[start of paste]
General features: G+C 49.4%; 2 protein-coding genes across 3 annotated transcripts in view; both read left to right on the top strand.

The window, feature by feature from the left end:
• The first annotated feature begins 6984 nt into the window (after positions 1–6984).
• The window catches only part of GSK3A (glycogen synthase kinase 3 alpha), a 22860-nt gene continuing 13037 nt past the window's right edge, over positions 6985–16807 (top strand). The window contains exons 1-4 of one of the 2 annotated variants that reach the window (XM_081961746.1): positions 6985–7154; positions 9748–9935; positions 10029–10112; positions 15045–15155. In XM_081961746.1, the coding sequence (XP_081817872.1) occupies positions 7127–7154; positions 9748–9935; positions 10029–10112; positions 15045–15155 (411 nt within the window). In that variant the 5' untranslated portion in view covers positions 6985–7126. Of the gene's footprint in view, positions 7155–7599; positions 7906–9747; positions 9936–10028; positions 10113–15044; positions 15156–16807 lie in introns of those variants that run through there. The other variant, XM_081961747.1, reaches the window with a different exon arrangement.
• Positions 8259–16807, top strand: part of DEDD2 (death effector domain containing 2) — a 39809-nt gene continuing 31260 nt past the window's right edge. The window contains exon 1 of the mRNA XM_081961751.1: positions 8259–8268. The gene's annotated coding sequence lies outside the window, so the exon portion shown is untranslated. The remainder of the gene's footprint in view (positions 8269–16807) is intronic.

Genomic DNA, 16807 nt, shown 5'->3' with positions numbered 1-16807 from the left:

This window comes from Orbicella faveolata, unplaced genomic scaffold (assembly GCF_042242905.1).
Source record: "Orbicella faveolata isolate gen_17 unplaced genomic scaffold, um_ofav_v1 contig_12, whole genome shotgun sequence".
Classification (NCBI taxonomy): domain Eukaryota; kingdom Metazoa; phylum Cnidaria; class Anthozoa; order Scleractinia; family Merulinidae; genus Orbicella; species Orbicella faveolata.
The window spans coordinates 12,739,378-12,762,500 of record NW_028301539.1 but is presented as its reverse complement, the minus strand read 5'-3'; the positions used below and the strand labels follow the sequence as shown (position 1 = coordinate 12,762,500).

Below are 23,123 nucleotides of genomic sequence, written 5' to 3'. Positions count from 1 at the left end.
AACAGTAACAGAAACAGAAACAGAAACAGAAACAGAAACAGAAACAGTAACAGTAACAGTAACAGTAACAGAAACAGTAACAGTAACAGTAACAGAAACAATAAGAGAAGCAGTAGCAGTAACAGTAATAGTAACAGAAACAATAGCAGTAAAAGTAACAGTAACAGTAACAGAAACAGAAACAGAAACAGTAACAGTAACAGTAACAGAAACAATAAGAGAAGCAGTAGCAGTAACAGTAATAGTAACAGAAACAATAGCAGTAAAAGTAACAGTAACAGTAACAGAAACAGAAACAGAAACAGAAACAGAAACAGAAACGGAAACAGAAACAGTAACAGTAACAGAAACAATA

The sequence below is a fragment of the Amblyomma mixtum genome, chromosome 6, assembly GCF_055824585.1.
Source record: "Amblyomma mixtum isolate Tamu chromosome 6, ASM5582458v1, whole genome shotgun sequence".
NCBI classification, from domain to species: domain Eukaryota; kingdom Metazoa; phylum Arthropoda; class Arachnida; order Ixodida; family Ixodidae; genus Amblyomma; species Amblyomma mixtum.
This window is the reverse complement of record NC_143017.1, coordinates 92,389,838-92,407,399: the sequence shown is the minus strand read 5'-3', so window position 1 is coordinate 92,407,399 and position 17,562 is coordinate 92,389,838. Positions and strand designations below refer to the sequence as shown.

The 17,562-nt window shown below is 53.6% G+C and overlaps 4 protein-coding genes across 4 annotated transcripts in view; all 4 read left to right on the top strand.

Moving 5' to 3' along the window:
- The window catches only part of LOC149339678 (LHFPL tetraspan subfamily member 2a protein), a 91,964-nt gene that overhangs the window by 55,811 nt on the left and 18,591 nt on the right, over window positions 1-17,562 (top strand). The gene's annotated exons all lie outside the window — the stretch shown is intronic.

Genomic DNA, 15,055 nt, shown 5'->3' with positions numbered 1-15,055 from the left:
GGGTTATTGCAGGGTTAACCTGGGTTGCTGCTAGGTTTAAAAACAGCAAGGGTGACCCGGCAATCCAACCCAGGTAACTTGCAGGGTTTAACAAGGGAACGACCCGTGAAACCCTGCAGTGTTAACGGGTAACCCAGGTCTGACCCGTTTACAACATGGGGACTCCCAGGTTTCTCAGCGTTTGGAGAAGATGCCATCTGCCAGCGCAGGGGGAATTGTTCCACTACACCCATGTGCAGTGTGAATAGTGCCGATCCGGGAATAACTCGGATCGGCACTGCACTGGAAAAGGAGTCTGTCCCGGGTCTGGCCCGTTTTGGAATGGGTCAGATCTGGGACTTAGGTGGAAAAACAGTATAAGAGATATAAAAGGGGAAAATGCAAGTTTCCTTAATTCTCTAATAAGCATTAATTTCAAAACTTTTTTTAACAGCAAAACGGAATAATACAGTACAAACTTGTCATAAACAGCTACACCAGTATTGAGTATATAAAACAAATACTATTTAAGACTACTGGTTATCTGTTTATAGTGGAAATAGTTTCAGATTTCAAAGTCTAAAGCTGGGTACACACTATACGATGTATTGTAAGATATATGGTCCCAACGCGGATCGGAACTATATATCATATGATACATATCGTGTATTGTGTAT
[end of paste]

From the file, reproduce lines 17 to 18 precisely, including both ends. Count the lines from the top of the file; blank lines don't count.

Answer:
The 17,562-nt window shown below is 53.6% G+C and overlaps 4 protein-coding genes across 4 annotated transcripts in view; all 4 read left to right on the top strand.

Moving 5' to 3' along the window: